52: Adhesive Capsulitis of the Hip

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Adhesive Capsulitis of the Hip

Peter M. McIntosh, MD


Adhesive capsulitis of the hip

Frozen hip

Contracture of the hip joint

Ankylosis of the hip joint

ICD-9 Codes

718.45  Contracture of hip joint

718.55  Ankylosis of hip

719.55  Limitation of motion of hip

719.95  Hip joint disorder

726.0   Adhesive capsulitis of hip

726.90  Capsulitis NOS

ICD-10 Codes

M24.551  Contracture, right hip joint

M24.552  Contracture, left hip joint

M24.559  Contracture, unspecified hip joint

M24.651  Ankylosis, right hip

M24.652  Ankylosis, left hip

M24.659  Ankylosis, unspecified hip

M25.851  Joint disorder, right hip

M25.852  Joint disorder, left hip

M23.859  Joint disorder, unspecified hip

M76.891  Enthesopathies of right lower limb excluding foot

M76.892  Enthesopathies of left lower limb excluding foot

M76.899  Enthesopathies of unspecified lower limb excluding foot

M77.9 Enthesopathy or capsulitis, unspecified


Adhesive capsulitis of the hip joint is a condition of unknown etiology characterized by the gradual loss of passive and active hip motion, which is a result of retraction of the fibrous joint capsule.

Lequesne and colleagues [1] classified adhesive capsulitis into primary and secondary forms. Primary adhesive capsulitis is characterized by idiopathic, progressive, painful loss of both active and passive range of motion. Secondary adhesive capsulitis results from known intrinsic or extrinsic causes. Hannafin [2] reported that secondary adhesive capsulitis has a histopathologic appearance similar to that of primary adhesive capsulitis but can be associated with any one of multiple medical conditions (Table 52.1).

Table 52.1

Medical Conditions Associated with Adhesive Capsulitis

Thyroid dysfunction [15,37]

Recurrent minor trauma [12,38]

Diabetes mellitus (juvenile and adult onset) [3941]

Female gender (> 70%) [18]

Age (> 40 years) [38]

Prolonged immobilization of a joint [23]

Coronary artery disease [25]

Autoimmune disorders [17]

After hip surgery

Intra-articular loose bodies

Osteoid osteoma

Synovial chondromatosis


Dupuytren contracture

Elevated C-reactive protein level, positive HLA-B27/serum IgA level

Myocardial infarction

Pulmonary tuberculosis


Stroke with hemiparesis

The hip joint is functionally and structurally complex, consisting of the femoral articulation, acetabulum, supporting soft tissue, muscles, and cartilaginous structures (Fig. 52.1). It is a multiaxial synovial ball-and-socket joint [3,4].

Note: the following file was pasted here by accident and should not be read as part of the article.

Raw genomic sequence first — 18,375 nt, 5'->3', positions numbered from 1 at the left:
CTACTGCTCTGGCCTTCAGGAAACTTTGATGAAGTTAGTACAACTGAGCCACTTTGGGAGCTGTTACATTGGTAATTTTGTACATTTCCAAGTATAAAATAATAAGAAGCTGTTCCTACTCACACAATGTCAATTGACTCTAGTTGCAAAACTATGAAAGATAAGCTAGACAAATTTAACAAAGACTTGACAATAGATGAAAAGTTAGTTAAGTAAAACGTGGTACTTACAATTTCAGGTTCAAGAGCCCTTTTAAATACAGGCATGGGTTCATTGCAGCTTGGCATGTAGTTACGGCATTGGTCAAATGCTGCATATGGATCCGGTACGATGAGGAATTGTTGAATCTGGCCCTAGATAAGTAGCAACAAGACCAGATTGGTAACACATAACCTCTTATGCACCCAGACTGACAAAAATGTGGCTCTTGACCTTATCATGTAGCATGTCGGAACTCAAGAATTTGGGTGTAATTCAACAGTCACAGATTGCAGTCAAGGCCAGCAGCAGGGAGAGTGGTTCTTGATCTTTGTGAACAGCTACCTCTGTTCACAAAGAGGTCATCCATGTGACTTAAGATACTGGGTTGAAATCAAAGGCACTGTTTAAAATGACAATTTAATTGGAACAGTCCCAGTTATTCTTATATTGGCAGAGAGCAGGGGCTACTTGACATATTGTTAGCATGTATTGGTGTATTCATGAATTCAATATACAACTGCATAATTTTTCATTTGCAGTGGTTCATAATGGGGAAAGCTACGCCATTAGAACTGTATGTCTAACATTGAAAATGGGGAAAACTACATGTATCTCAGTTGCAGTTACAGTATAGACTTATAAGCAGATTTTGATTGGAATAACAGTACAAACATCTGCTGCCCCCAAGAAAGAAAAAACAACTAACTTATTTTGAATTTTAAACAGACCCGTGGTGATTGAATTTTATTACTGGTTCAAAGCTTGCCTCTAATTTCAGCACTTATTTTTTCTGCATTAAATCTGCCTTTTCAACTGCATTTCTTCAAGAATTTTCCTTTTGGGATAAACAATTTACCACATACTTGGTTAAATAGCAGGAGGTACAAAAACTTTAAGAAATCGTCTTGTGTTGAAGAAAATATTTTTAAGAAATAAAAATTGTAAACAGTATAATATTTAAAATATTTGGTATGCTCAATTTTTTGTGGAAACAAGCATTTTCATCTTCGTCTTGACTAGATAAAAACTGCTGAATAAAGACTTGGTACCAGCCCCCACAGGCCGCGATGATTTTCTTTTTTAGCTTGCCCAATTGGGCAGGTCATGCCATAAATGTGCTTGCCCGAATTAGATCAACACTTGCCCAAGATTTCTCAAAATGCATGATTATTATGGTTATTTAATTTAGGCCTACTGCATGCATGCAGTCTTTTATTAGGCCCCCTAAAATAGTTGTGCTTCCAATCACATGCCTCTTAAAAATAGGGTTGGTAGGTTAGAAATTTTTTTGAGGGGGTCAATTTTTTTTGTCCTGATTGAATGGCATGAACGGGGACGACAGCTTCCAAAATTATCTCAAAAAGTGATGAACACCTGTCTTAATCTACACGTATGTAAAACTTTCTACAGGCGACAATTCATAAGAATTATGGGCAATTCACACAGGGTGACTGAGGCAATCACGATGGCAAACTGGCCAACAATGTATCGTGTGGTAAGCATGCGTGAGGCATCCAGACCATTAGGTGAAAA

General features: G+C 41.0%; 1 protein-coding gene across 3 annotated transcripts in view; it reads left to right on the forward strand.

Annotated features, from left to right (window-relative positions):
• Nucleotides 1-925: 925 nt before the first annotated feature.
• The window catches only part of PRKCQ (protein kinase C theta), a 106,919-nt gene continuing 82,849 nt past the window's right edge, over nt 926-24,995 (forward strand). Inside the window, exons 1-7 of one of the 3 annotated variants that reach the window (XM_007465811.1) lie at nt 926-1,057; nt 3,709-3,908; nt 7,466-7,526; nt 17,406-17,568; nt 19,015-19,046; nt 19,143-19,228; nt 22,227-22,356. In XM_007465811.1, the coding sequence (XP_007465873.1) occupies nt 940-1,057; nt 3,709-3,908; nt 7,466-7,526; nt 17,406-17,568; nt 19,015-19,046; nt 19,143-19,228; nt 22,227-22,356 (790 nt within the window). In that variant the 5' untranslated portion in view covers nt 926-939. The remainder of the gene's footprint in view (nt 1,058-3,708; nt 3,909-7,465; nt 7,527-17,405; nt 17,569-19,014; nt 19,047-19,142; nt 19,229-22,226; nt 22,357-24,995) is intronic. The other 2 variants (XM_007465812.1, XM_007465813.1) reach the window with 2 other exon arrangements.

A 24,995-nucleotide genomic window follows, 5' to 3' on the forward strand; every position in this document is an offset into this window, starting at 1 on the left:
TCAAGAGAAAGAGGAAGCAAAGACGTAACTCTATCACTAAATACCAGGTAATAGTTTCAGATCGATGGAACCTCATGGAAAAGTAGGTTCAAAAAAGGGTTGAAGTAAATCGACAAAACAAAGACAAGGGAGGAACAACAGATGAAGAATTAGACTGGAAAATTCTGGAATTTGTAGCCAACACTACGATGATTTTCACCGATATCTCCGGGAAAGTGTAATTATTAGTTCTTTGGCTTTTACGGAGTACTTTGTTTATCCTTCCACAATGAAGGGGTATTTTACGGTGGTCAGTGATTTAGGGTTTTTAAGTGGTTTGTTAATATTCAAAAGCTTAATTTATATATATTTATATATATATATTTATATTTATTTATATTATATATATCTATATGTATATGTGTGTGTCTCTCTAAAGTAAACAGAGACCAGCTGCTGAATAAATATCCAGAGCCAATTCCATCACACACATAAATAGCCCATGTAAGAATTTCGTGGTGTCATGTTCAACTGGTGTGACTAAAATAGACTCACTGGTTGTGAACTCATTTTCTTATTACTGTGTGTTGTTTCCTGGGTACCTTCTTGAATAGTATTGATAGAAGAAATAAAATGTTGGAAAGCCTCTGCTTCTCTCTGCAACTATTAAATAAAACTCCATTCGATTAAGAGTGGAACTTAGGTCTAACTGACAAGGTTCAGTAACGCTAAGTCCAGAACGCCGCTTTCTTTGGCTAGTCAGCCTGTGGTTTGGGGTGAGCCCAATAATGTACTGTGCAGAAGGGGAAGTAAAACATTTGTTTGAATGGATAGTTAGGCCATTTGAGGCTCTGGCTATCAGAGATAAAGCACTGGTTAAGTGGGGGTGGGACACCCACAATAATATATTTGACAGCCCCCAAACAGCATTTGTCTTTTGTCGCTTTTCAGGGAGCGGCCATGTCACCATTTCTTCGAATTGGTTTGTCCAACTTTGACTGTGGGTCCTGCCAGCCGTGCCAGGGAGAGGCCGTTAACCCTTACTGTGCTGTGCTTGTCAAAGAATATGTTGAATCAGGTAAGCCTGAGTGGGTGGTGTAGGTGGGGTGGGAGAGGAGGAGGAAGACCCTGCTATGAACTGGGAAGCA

FIGURE 52.1 Hip joint. Normal anatomy and fibrous capsule.

The femoral articulation forms roughly two thirds of a sphere, approximately 40% of which is covered by the acetabulum. Articular (hyaline) cartilage covers the femoral articulation except at the fovea capitis, a depression on the central surface.

The acetabulum is formed by fusion of the ilium, ischium, and pubis. It is hemispheric in shape and projects anterolaterally and inferiorly. The lunate surface is the articular portion, and the nonarticular portion constitutes the floor (acetabular fossa). The acetabular fossa (covered by synovium) is continuous with the acetabular notch, which lies between the ends of the lunate surface. The acetabular fossa lies in the inferomedial portion, close to the ligamentum teres (round ligament), which attaches to the fovea capitis. The depth of the acetabulum is increased by the dense fibrocartilaginous labrum, which attaches to the rim of the acetabulum except at the acetabular notch.

The transverse ligament bridges the acetabular notch and in combination with the acetabular labrum forms a complete ring around the acetabulum. It converts the acetabular notch into a foramen through which the intra-articular vessels pass to supply the head of the femur [3,4].

The fibrous capsule of the hip joint attaches to the labrum to form a circular recess, which encloses the joint and most of the femoral neck (Fig. 52.1). Medially, it attaches to the base of the acetabulum and extends to the innominate. Inferiorly, it attaches to the transverse acetabular ligament. Laterally, it attaches to the femur anteriorly and extends along the intertrochanteric line and along the femoral neck posteriorly and inferiorly. The fibrous capsule is reinforced by the pubofemoral, ischiofemoral, and iliofemoral ligaments, which are considered thickening of the fibrous capsule and help to stabilize the hip joint. The capsular fiber consists of both superficial bands and deep bands. The deep circular bands from the iliofemoral ligament form the zona orbicularis, which divides the synovial cavity into medial and lateral recesses. The hip joint is dynamically stabilized by numerous muscles.